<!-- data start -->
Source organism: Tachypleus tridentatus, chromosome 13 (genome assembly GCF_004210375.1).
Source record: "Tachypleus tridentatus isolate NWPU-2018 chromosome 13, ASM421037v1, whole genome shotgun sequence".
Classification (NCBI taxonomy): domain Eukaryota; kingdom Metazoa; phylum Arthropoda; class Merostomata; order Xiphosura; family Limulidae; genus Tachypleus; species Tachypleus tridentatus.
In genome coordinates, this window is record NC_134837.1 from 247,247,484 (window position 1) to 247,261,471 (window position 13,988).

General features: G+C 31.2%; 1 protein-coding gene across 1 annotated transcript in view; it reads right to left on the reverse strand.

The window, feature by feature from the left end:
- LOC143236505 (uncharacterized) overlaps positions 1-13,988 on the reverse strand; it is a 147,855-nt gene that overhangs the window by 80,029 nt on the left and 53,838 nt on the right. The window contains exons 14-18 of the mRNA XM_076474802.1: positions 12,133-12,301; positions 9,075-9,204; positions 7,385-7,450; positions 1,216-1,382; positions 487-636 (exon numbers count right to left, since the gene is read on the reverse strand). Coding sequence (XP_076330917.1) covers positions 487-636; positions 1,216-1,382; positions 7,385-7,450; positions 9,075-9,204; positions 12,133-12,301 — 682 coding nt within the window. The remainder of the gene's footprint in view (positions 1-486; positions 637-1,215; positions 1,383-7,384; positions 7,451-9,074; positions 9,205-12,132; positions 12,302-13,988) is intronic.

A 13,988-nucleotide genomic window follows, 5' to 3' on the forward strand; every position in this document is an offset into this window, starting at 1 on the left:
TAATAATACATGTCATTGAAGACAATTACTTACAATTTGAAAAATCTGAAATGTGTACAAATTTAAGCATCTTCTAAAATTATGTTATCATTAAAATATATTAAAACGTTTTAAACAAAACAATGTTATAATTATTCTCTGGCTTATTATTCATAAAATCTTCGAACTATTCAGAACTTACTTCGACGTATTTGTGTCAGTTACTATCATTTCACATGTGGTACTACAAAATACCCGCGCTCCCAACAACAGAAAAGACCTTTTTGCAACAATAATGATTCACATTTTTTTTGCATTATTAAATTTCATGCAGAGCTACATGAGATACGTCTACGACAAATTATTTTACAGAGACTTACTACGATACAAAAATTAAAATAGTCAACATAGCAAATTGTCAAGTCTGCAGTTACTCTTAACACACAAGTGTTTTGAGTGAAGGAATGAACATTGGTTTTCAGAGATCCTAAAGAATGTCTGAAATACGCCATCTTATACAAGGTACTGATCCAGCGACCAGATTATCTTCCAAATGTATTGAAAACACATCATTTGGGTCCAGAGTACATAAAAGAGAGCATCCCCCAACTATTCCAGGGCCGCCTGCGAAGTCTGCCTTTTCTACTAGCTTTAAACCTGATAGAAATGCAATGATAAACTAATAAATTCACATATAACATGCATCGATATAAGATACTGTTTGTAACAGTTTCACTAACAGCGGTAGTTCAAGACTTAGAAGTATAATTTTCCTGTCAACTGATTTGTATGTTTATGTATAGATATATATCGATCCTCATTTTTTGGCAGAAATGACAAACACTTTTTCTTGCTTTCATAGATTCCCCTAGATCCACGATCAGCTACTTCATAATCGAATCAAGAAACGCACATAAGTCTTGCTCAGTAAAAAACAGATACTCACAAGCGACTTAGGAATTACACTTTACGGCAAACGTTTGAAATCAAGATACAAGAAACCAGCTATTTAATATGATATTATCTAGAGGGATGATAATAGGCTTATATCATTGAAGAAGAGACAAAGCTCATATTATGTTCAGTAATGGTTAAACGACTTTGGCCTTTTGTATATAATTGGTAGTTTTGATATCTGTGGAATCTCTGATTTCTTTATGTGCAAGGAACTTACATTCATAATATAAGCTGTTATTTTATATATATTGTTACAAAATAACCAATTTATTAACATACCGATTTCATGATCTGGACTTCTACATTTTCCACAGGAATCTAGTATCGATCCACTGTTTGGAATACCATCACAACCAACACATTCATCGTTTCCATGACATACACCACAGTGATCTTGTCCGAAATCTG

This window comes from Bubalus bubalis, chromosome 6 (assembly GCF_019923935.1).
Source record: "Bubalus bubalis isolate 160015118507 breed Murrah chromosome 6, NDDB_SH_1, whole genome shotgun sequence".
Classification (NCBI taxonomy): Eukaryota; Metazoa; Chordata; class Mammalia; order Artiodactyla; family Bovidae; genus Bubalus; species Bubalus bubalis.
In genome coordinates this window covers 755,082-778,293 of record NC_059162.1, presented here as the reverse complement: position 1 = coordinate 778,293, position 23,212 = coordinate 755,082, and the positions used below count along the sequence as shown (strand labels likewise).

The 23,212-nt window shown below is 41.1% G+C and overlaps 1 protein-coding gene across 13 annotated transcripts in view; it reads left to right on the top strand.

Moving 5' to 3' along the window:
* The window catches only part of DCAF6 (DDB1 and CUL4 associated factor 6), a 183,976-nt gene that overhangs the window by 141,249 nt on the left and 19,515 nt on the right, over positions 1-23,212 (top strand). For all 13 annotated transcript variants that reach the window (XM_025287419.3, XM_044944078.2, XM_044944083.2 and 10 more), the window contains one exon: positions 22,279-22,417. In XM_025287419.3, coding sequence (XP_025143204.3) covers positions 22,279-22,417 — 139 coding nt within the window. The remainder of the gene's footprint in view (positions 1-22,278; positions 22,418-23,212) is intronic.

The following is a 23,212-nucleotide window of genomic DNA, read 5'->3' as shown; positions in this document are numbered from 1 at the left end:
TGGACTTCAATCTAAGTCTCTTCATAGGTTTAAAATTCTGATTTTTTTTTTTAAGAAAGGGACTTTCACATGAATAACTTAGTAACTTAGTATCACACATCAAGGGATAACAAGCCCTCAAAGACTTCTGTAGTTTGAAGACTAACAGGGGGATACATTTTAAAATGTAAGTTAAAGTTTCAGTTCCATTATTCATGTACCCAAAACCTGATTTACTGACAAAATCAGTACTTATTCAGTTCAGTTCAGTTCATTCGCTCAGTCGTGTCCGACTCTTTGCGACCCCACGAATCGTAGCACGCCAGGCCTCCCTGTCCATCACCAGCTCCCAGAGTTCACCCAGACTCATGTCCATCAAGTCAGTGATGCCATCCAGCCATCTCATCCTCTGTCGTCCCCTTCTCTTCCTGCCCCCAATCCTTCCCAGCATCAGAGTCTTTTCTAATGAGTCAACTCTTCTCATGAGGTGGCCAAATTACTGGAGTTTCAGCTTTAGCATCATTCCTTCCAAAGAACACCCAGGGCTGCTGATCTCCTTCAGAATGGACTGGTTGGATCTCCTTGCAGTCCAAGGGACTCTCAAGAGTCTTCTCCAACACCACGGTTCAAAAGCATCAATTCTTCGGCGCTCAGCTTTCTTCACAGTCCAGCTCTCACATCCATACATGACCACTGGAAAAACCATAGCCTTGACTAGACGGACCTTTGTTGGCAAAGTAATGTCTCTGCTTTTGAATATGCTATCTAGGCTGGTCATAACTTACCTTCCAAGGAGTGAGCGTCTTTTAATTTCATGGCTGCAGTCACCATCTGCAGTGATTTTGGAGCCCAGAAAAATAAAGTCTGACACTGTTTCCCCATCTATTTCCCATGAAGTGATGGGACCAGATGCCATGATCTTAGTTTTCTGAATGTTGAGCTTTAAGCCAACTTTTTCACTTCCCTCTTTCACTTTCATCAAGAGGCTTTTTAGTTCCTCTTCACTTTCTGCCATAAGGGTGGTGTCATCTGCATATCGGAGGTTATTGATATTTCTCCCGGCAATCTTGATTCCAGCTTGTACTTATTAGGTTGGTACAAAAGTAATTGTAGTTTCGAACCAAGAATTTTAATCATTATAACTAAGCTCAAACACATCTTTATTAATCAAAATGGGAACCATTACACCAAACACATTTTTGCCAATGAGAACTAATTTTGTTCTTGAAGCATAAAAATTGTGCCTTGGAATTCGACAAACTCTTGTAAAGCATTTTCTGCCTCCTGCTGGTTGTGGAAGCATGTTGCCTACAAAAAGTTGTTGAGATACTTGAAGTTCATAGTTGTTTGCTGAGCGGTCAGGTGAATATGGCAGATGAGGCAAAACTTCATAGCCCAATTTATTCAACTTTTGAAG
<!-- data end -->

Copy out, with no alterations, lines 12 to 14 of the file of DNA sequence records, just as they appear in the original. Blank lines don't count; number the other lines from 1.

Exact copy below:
Classification (NCBI taxonomy): Eukaryota; Metazoa; Chordata; class Mammalia; order Artiodactyla; family Bovidae; genus Bubalus; species Bubalus bubalis.
In genome coordinates this window covers 755,082-778,293 of record NC_059162.1, presented here as the reverse complement: position 1 = coordinate 778,293, position 23,212 = coordinate 755,082, and the positions used below count along the sequence as shown (strand labels likewise).

The 23,212-nt window shown below is 41.1% G+C and overlaps 1 protein-coding gene across 13 annotated transcripts in view; it reads left to right on the top strand.